Categories: Moon

Best Time To Watch Supermoon Tonight: VIDEO

CAPE CANAVERAL, Florida — The 2012 Super Moon, the largest and brightest full moon for 2012, will occur this Saturday, May 5, 2012.  This full moon will be only about 221,567 miles (356,578 km) from Earth.  The average distance between the Earth and the moon is about 238,000 miles (383,024 km).  The furthest point away is about 254,000 miles (408,773 km).

So the moon on May 5, 2012 at 11:35 Eastern Daylight Time will be around 17,000 miles (27,359 km) closer than usual as it rounds Earth in its elliptical orbit.  The technical term is perigee-syzygy.  A popularized term is “super moon.”

A full moon at its closest point to Earth definitely will be big and bright. But it won’t look much, if any, different than a “normal” full moon and will not have any readily observable effect on our planet except perhaps slightly higher tides.

There is also a meteor shower tonight. But a full super moon will set brighter skies tonight that are not ideal for meteor watching.  So the major determining factor on where a good place is to watch the meteor shower will be determined by brightness of the super moon and the viewer’s local cloud cover.  The Eta Aquarids meteor shower will peak and be viewable all over the world on the night of Saturday, May 5, 2012

Eta Aquarids in May, like the Orionids in October, are pieces of debris from Halley’s Comet Thatcher and have been observed for more than 2,600 years.  In early May of each year, Earth runs into the stream of debris from the comet, which causes the Eta Aquarids meteor shower.  You can tell if a meteor belongs to a particular shower by tracing back its path to see if it originates near a specific point in the sky, called the radiant. The constellation in which the radiant is located gives the shower its name, and in this case, Eta Aquarids appear to come from a point in the constellation Aquarius.


Dr. James Garvin, chief scientist at NASA’s Goddard Space Flight Center, answered questions regarding the supermoon phenomenon in a 2011 interview.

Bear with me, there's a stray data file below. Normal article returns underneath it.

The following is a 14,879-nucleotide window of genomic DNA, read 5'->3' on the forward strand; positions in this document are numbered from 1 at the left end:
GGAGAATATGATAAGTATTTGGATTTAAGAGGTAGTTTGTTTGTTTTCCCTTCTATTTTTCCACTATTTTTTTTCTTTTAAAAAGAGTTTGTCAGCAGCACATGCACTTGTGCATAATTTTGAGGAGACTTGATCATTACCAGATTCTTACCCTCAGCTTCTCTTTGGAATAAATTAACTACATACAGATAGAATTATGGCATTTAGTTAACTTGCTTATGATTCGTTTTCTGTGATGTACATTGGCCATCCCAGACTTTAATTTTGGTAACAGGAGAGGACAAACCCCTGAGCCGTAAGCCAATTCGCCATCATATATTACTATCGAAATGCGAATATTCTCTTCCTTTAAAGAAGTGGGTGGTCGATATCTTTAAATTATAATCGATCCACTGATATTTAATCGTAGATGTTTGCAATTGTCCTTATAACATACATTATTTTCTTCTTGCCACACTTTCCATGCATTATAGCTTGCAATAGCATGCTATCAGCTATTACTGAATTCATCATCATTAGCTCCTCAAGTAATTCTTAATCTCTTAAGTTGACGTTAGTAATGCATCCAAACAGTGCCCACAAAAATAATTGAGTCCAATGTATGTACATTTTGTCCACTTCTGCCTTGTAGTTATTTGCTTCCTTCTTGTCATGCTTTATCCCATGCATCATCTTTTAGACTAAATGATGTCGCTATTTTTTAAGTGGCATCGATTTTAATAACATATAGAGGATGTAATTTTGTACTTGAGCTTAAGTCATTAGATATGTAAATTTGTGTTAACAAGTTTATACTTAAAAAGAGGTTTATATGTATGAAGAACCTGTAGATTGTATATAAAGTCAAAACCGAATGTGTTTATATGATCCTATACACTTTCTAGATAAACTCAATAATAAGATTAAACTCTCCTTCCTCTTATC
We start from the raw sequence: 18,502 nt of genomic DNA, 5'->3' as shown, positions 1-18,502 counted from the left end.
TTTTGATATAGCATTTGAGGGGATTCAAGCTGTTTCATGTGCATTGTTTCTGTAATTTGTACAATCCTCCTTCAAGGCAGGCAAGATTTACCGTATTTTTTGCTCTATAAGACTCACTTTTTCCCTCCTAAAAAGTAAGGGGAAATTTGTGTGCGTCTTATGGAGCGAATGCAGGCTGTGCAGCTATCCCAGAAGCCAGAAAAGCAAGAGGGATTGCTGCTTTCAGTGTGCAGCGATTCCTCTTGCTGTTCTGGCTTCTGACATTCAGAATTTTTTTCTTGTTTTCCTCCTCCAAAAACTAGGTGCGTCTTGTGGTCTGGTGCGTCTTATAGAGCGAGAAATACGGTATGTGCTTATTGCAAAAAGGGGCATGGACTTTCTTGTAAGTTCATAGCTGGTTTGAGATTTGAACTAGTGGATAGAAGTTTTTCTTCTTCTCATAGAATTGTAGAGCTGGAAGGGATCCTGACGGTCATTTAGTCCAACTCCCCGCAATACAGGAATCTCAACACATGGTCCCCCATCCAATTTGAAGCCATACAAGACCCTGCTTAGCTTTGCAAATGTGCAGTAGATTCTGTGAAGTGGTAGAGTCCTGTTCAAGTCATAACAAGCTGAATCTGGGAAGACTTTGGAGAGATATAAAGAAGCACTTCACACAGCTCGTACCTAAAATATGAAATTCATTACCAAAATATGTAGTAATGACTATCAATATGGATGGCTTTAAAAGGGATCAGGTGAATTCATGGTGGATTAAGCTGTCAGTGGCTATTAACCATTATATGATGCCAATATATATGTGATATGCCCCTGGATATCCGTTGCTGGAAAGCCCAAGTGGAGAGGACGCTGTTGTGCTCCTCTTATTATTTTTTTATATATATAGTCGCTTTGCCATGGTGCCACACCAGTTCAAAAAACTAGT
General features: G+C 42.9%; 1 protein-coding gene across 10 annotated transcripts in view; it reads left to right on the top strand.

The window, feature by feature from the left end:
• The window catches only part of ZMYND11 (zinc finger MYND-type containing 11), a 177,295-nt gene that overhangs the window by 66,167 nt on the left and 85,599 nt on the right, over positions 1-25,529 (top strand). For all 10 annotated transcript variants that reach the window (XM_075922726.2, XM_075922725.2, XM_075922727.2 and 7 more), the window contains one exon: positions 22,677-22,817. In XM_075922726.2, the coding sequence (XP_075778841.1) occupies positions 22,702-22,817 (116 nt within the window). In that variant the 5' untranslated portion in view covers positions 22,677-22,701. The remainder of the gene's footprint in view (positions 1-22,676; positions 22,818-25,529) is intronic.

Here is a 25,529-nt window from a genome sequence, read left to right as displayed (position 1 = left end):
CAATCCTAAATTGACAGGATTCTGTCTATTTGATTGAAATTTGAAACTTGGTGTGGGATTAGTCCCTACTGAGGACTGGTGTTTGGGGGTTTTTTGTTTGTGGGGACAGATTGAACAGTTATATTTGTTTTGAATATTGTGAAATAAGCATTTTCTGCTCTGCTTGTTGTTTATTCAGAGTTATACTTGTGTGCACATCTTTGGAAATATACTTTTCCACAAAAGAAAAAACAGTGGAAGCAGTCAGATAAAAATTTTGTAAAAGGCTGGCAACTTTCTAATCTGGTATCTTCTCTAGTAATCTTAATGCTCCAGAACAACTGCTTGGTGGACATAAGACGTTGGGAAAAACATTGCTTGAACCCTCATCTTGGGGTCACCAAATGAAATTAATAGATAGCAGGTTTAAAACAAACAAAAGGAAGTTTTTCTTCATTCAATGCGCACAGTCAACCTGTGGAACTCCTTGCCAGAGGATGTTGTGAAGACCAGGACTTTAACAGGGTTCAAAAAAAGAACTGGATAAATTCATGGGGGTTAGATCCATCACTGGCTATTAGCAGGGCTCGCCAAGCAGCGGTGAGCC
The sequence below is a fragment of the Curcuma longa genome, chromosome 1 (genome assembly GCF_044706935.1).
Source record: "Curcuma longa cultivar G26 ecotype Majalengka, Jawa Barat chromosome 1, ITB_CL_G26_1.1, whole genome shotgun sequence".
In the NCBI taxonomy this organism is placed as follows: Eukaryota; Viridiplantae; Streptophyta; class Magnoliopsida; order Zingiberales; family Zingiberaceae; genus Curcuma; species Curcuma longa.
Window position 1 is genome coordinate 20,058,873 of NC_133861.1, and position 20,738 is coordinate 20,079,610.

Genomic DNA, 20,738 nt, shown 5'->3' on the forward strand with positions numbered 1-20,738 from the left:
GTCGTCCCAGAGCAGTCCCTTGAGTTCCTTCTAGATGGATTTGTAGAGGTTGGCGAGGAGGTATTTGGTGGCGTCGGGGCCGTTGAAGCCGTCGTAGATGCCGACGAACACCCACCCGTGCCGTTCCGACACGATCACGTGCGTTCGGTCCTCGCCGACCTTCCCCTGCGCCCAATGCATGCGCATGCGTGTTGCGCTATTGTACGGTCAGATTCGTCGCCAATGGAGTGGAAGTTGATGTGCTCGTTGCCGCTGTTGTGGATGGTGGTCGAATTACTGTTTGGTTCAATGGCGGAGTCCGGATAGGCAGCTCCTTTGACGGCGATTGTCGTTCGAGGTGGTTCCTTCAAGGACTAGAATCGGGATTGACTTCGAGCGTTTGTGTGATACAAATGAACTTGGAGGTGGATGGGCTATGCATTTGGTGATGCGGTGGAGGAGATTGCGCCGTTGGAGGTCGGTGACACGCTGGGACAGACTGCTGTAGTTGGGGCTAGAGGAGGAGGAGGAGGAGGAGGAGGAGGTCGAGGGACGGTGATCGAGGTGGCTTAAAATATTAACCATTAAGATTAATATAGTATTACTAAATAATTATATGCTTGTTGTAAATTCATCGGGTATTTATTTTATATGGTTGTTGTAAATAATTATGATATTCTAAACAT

Question: What is the definition of a supermoon and why is it called that?

‘Supermoon’ is a situation when the moon is slightly closer to Earth in its orbit than on average, and this effect is most noticeable when it occurs at the same time as a full moon. So, the moon may seem bigger although the difference in its distance from Earth is only a few percent at such times.

It is called a supermoon because this is a very noticeable alignment that at first glance would seem to have an effect. The ‘super’ in supermoon is really just the appearance of being closer, but unless we were measuring the Earth-Moon distance by laser rangefinders (as we do to track the LRO [Lunar Reconnaissance Orbiter] spacecraft in low lunar orbit and to watch the Earth-Moon distance over years), there is really no difference. The supermoon really attests to the wonderful new wealth of data NASA’s LRO mission has returned for the Moon, making several key science questions about our nearest neighbor all the more important.

Are there any adverse effects on Earth because of the close proximity of the moon?

The effects on Earth from a supermoon are minor, and according to the most detailed studies by terrestrial seismologists and volcanologists, the combination of the moon being at its closest to Earth in its orbit, and being in its ‘full moon’ configuration (relative to the Earth and sun), should not affect the internal energy balance of the Earth since there are lunar tides every day. The Earth has stored a tremendous amount of internal energy within its thin outer shell or crust, and the small differences in the tidal forces exerted by the moon (and sun) are not enough to fundamentally overcome the much larger forces within the planet due to convection (and other aspects of the internal energy balance that drives plate tectonics). Nonetheless, these supermoon times remind us of the effect of our ‘Africa-sized’ nearest neighbor on our lives, affecting ocean tides and contributing to many cultural aspects of our lives (as a visible aspect of how our planet is part of the solar system and space).

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